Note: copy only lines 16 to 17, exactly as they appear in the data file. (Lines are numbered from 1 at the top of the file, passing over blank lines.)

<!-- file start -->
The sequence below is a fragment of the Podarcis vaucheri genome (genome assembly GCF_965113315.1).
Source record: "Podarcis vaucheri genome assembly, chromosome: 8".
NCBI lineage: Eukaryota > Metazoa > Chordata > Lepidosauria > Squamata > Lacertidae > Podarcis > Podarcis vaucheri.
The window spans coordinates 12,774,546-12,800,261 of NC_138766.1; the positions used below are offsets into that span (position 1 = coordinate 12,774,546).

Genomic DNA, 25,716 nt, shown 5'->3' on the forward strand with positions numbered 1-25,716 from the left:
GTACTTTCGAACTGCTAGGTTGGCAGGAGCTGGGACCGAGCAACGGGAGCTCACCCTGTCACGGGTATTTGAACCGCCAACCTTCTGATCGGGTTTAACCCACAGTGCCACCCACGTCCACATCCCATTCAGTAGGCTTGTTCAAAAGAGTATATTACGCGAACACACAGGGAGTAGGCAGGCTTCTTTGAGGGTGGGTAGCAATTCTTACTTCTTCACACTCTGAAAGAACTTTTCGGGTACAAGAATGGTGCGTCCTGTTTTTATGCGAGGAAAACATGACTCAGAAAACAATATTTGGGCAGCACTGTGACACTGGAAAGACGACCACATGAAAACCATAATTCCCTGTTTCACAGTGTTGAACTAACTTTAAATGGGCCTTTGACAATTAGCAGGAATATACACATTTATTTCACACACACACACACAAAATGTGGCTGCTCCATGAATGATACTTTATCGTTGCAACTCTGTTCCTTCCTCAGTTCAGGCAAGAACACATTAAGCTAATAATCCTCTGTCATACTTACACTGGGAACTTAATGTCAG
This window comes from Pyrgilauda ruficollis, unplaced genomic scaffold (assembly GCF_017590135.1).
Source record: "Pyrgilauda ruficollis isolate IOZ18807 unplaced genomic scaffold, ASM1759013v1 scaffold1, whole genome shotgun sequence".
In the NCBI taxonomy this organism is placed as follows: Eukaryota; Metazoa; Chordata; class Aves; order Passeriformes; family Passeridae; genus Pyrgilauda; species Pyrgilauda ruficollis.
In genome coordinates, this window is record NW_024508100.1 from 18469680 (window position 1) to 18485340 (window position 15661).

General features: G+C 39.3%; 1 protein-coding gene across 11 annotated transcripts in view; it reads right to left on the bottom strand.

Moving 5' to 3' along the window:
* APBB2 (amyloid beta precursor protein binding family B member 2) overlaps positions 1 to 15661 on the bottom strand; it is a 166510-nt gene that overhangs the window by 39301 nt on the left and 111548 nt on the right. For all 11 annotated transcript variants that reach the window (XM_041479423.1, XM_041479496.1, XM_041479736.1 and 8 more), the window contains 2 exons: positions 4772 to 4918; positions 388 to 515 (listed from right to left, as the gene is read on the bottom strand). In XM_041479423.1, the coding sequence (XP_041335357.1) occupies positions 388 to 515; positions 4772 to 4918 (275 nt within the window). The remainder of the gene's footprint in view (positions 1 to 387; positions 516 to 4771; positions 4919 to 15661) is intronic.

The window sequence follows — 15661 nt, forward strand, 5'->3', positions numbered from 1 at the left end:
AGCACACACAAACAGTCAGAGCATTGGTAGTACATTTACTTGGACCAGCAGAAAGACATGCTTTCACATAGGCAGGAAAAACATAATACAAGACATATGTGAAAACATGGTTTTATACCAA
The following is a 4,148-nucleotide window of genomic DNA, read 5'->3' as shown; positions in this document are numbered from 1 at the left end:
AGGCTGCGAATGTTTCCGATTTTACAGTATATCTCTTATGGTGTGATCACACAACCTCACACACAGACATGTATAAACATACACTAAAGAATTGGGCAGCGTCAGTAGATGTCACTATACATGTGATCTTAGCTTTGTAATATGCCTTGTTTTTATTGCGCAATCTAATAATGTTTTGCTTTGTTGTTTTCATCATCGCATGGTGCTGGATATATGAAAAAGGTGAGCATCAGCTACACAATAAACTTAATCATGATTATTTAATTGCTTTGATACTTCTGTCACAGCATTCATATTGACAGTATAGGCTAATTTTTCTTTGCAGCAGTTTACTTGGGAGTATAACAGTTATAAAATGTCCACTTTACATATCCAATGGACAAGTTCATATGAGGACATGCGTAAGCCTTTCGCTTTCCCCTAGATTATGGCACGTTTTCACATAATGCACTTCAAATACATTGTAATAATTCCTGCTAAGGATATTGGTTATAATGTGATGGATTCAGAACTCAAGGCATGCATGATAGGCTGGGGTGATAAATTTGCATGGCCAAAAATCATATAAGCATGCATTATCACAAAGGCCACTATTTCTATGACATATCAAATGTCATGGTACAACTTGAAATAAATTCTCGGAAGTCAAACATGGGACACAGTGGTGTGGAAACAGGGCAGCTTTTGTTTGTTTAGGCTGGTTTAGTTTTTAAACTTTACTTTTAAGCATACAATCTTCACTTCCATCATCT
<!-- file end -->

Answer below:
The following is a 4,148-nucleotide window of genomic DNA, read 5'->3' as shown; positions in this document are numbered from 1 at the left end:
AGGCTGCGAATGTTTCCGATTTTACAGTATATCTCTTATGGTGTGATCACACAACCTCACACACAGACATGTATAAACATACACTAAAGAATTGGGCAGCGTCAGTAGATGTCACTATACATGTGATCTTAGCTTTGTAATATGCCTTGTTTTTATTGCGCAATCTAATAATGTTTTGCTTTGTTGTTTTCATCATCGCATGGTGCTGGATATATGAAAAAGGTGAGCATCAGCTACACAATAAACTTAATCATGATTATTTAATTGCTTTGATACTTCTGTCACAGCATTCATATTGACAGTATAGGCTAATTTTTCTTTGCAGCAGTTTACTTGGGAGTATAACAGTTATAAAATGTCCACTTTACATATCCAATGGACAAGTTCATATGAGGACATGCGTAAGCCTTTCGCTTTCCCCTAGATTATGGCACGTTTTCACATAATGCACTTCAAATACATTGTAATAATTCCTGCTAAGGATATTGGTTATAATGTGATGGATTCAGAACTCAAGGCATGCATGATAGGCTGGGGTGATAAATTTGCATGGCCAAAAATCATATAAGCATGCATTATCACAAAGGCCACTATTTCTATGACATATCAAATGTCATGGTACAACTTGAAATAAATTCTCGGAAGTCAAACATGGGACACAGTGGTGTGGAAACAGGGCAGCTTTTGTTTGTTTAGGCTGGTTTAGTTTTTAAACTTTACTTTTAAGCATACAATCTTCACTTCCATCATCT